Their concerns about their lack of desire are real. Their experiences of desire leaving them are real. The effect that this has on their well-being is real. And there are very few tools available to help them.

Maybe Flibanserin as a treatment for Hypoactive Sexual Desire Disorder (HSDD), isn’t the perfect tool for every woman experiencing depleted sexual desire. But for some women, some of the time, clearly it helps. Help begets hope, and as a doctor, I’ll tell you that hope is as important as any pill in restoring good health.

I myself suspect that “HSDD” is an invention — a committee invented a new name for a cultural issue as old as time. There has never been and will never be a time in human history when the libidos of men and women match up perfectly forever. I am not interested in medicalizing what may be a woman’s normal or even beneficial biological response to stress and aging — our libidos may well drop for very good reasons.

Nevertheless, I have had women in my office, losing sleep, depressed, miserable, because the lack of intimacy where it is wanted often has a domino effect, destroying communication, trust, a couple, a family. For these women, overcoming our ancient biological responses to stress — in a modern world where stress is constant — is what they want and need, and as a doctor, I would like to be able to help them.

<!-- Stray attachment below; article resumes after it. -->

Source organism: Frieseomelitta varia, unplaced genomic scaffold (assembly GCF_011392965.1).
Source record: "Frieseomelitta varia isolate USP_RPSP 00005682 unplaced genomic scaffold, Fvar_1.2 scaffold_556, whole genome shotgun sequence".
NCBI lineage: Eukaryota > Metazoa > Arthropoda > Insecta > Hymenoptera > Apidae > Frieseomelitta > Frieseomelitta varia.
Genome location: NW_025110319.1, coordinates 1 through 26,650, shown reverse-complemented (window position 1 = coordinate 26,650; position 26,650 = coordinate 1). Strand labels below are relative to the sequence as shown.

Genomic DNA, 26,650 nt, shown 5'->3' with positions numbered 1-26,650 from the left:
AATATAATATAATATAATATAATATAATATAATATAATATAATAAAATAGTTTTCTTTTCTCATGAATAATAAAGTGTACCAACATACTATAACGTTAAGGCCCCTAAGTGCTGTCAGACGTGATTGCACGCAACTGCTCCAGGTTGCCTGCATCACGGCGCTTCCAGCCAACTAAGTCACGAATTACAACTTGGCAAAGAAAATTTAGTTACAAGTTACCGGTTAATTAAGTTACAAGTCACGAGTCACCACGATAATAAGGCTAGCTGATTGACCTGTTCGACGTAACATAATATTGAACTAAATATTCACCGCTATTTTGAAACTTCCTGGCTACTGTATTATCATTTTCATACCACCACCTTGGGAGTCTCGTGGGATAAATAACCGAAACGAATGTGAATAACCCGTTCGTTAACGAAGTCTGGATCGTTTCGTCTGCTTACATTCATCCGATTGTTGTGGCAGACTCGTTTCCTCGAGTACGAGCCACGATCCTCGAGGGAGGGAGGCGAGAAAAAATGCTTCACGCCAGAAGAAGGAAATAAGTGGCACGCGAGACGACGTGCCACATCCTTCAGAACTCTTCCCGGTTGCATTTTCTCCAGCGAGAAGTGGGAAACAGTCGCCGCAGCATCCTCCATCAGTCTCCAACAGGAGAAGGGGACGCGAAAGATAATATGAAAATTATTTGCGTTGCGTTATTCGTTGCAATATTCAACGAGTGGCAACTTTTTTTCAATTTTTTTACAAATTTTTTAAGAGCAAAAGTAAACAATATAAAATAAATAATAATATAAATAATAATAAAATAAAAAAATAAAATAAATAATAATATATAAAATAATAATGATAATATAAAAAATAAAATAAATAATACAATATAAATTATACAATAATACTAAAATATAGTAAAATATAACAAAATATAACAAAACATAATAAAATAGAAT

I really don’t think the pharmaceutical companies are the bad actors in this case. Human tensions create business opportunities. You can’t blame a pharmaceutical industry for doing what it does.

But I do worry that the FDA will overstep by taking this choice away. The side effects reported in the trials are not life-threatening. They are not ubiquitous. They are a risk many of my patients may be perfectly willing to take for any advantage, even a slight one.

We are able to make our own decisions about what is best for our health and our lives. Really.

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Studies consistently show that estrogen use is not associated with weight gain. The estrogen ring (you are probably referring to Estring, although there are other estrogen ring products) should not be a factor causing weight gain.